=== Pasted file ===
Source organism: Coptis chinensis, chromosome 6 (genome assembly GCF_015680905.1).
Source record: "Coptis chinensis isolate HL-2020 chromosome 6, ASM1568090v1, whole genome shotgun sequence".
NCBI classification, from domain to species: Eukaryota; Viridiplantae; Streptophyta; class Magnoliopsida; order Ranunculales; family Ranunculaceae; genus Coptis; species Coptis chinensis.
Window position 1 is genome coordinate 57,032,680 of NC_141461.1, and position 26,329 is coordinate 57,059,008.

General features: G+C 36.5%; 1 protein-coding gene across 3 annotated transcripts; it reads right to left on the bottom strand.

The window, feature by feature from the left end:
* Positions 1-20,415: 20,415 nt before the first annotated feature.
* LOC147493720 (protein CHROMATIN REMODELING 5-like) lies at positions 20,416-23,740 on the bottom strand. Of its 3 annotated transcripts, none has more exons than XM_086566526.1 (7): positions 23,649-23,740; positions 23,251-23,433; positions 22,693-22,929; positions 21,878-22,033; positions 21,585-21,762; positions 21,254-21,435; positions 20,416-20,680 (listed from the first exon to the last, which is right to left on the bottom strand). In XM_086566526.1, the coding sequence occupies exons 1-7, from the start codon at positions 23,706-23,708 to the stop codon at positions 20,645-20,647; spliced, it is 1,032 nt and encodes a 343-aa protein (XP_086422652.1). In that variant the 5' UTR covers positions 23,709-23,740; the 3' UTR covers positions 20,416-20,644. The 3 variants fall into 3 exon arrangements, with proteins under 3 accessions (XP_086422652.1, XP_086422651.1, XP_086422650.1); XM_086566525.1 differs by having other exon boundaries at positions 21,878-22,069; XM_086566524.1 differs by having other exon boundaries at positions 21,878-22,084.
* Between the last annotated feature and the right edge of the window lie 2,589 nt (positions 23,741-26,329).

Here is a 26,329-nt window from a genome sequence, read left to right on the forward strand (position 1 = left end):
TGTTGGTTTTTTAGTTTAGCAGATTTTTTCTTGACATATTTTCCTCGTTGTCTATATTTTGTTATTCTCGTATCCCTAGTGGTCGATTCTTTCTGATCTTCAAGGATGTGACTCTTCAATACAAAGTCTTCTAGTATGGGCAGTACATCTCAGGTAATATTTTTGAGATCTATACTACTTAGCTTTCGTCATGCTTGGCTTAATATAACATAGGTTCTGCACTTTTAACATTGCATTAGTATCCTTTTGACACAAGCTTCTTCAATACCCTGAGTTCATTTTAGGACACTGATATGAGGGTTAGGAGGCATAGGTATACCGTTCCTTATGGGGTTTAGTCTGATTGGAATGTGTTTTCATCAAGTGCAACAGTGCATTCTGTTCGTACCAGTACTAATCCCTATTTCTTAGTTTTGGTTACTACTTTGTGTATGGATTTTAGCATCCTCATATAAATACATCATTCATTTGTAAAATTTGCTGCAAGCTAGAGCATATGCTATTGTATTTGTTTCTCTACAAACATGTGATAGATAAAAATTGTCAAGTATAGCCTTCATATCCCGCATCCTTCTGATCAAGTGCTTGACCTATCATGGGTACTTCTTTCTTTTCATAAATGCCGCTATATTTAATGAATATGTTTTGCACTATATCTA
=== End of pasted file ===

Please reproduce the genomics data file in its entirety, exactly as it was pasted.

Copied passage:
Source organism: Coptis chinensis, chromosome 6 (genome assembly GCF_015680905.1).
Source record: "Coptis chinensis isolate HL-2020 chromosome 6, ASM1568090v1, whole genome shotgun sequence".
NCBI classification, from domain to species: Eukaryota; Viridiplantae; Streptophyta; class Magnoliopsida; order Ranunculales; family Ranunculaceae; genus Coptis; species Coptis chinensis.
Window position 1 is genome coordinate 57,032,680 of NC_141461.1, and position 26,329 is coordinate 57,059,008.

General features: G+C 36.5%; 1 protein-coding gene across 3 annotated transcripts; it reads right to left on the bottom strand.

The window, feature by feature from the left end:
* Positions 1-20,415: 20,415 nt before the first annotated feature.
* LOC147493720 (protein CHROMATIN REMODELING 5-like) lies at positions 20,416-23,740 on the bottom strand. Of its 3 annotated transcripts, none has more exons than XM_086566526.1 (7): positions 23,649-23,740; positions 23,251-23,433; positions 22,693-22,929; positions 21,878-22,033; positions 21,585-21,762; positions 21,254-21,435; positions 20,416-20,680 (listed from the first exon to the last, which is right to left on the bottom strand). In XM_086566526.1, the coding sequence occupies exons 1-7, from the start codon at positions 23,706-23,708 to the stop codon at positions 20,645-20,647; spliced, it is 1,032 nt and encodes a 343-aa protein (XP_086422652.1). In that variant the 5' UTR covers positions 23,709-23,740; the 3' UTR covers positions 20,416-20,644. The 3 variants fall into 3 exon arrangements, with proteins under 3 accessions (XP_086422652.1, XP_086422651.1, XP_086422650.1); XM_086566525.1 differs by having other exon boundaries at positions 21,878-22,069; XM_086566524.1 differs by having other exon boundaries at positions 21,878-22,084.
* Between the last annotated feature and the right edge of the window lie 2,589 nt (positions 23,741-26,329).

Here is a 26,329-nt window from a genome sequence, read left to right on the forward strand (position 1 = left end):
TGTTGGTTTTTTAGTTTAGCAGATTTTTTCTTGACATATTTTCCTCGTTGTCTATATTTTGTTATTCTCGTATCCCTAGTGGTCGATTCTTTCTGATCTTCAAGGATGTGACTCTTCAATACAAAGTCTTCTAGTATGGGCAGTACATCTCAGGTAATATTTTTGAGATCTATACTACTTAGCTTTCGTCATGCTTGGCTTAATATAACATAGGTTCTGCACTTTTAACATTGCATTAGTATCCTTTTGACACAAGCTTCTTCAATACCCTGAGTTCATTTTAGGACACTGATATGAGGGTTAGGAGGCATAGGTATACCGTTCCTTATGGGGTTTAGTCTGATTGGAATGTGTTTTCATCAAGTGCAACAGTGCATTCTGTTCGTACCAGTACTAATCCCTATTTCTTAGTTTTGGTTACTACTTTGTGTATGGATTTTAGCATCCTCATATAAATACATCATTCATTTGTAAAATTTGCTGCAAGCTAGAGCATATGCTATTGTATTTGTTTCTCTACAAACATGTGATAGATAAAAATTGTCAAGTATAGCCTTCATATCCCGCATCCTTCTGATCAAGTGCTTGACCTATCATGGGTACTTCTTTCTTTTCATAAATGCCGCTATATTTAATGAATATGTTTTGCACTATATCTA